As much as diet has an impact on cardiovascular health, cancer risks and longevity, it has also an impact on mental health. Research over the last 5 years has now clearly established that our learning and memory abilities, as well as our mood, can be influenced by diet, not only during development, but also during adulthood… Calorie restriction can extend lifespan, improve behavioural outcomes in some experimental animal models of neurodegenerative disorders and enhance spatial learning.
It is also important that these diets be balanced, as calorie restriction could cause depression, for instance, if it leads to malnourishment (such as iron deficiency). I’m sure some of this is well known. Well, I’m still learning about it for the sake of looking at long term effects (based on what has been studied—eating has a lot to do with chewing, I’ve found).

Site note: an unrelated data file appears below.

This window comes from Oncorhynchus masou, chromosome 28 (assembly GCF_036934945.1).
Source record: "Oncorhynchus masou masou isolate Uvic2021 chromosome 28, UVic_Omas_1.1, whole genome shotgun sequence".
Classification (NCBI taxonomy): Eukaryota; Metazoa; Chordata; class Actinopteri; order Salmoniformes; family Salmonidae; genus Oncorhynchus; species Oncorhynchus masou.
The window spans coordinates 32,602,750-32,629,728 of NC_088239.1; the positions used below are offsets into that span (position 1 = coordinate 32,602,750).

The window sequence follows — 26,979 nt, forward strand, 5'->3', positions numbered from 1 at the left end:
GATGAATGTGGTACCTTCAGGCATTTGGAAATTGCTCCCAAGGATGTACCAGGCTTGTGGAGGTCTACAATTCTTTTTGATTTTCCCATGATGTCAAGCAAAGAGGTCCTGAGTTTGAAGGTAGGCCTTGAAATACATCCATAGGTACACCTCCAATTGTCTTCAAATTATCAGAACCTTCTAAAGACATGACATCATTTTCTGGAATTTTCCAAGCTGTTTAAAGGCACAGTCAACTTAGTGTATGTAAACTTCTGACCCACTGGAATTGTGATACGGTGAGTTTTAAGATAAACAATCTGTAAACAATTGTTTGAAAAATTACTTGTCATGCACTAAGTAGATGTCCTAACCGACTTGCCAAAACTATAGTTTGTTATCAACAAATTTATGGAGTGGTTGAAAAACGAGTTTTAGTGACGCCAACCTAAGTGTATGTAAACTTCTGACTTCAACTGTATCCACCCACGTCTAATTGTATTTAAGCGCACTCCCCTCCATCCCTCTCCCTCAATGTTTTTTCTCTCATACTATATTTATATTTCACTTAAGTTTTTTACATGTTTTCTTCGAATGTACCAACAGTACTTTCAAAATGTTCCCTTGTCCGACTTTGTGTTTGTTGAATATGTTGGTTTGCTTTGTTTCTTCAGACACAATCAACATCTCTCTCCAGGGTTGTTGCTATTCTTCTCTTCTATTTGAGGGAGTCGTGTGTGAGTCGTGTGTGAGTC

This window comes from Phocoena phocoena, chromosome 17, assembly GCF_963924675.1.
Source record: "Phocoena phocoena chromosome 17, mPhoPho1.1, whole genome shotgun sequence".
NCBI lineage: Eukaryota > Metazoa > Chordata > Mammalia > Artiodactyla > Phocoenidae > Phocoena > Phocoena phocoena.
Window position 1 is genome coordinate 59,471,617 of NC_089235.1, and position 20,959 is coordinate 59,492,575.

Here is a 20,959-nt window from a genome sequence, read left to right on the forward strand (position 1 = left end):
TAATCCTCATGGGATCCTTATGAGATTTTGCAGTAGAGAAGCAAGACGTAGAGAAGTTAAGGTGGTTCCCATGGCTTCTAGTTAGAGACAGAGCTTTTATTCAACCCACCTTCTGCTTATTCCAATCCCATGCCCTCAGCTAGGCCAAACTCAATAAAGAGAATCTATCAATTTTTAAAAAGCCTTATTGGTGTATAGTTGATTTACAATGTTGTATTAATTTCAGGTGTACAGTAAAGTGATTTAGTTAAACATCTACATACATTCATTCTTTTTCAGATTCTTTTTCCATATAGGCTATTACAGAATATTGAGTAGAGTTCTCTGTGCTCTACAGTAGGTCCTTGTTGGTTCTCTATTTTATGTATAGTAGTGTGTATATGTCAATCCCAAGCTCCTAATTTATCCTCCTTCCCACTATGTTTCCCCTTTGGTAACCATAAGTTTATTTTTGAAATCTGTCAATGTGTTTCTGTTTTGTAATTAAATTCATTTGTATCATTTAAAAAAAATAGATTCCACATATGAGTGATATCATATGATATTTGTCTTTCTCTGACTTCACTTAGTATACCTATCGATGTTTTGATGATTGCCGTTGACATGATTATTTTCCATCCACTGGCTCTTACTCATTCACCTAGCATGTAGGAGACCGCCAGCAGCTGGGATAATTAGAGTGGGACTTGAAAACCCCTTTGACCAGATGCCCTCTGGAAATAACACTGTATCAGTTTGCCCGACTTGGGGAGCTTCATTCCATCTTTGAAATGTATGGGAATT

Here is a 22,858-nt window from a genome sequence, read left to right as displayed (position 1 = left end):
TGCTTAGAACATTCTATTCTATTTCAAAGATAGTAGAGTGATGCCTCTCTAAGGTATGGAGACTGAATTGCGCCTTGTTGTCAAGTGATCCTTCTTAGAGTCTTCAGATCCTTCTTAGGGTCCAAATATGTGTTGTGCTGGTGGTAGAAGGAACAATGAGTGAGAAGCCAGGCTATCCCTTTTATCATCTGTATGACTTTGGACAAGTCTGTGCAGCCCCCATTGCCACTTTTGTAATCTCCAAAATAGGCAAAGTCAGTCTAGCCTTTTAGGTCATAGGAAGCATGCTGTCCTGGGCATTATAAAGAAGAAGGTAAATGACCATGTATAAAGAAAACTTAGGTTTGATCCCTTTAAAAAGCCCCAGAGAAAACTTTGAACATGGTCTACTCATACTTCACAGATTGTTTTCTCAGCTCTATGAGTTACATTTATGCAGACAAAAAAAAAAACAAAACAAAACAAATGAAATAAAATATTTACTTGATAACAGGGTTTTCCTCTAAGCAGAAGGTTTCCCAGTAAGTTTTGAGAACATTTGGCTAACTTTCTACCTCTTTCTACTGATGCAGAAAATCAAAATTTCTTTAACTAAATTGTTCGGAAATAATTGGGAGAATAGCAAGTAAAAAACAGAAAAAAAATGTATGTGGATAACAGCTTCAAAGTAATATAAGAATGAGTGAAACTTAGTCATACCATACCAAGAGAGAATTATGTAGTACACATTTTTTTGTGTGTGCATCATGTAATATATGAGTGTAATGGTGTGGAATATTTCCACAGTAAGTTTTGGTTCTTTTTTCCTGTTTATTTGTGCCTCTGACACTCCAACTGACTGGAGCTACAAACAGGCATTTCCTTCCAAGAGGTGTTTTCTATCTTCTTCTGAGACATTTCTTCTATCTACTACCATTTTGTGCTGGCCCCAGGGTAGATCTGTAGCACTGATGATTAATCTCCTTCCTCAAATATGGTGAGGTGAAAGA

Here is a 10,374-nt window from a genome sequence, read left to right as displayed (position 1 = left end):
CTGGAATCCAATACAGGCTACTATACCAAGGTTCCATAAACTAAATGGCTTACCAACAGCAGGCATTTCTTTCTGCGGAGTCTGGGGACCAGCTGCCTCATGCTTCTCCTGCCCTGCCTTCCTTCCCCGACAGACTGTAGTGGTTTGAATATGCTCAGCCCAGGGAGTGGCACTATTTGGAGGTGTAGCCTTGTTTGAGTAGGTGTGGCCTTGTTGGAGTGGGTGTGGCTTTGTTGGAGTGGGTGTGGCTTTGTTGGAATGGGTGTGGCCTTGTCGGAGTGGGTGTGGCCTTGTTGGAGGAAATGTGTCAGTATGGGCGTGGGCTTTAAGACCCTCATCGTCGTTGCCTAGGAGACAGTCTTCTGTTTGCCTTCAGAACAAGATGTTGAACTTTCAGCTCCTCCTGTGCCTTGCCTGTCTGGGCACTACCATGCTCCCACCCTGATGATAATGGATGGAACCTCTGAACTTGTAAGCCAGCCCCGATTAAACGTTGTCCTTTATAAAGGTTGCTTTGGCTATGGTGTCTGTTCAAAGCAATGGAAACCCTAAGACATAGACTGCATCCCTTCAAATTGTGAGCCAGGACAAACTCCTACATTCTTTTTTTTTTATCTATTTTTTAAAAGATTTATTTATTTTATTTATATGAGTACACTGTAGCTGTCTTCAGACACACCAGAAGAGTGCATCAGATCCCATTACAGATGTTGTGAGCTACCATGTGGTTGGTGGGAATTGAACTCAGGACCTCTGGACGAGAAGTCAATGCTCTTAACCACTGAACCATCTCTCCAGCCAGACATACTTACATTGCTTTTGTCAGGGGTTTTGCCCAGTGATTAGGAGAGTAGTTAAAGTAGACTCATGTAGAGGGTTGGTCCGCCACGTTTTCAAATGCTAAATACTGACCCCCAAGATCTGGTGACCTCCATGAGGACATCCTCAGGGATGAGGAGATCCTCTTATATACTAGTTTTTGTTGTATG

Just stumbled on this thread. This topic was covered at a Nutritional Medicine Conference I recently attended.
FWIW, I don’t have a weight problem, but I have had a blood sugar problem, that I preferred not to treat with medication. Not quite as simple as calories in/calories out science, as I and others have long suspected. The timing of the fast is particularly intriguing. I’ll add references when I can.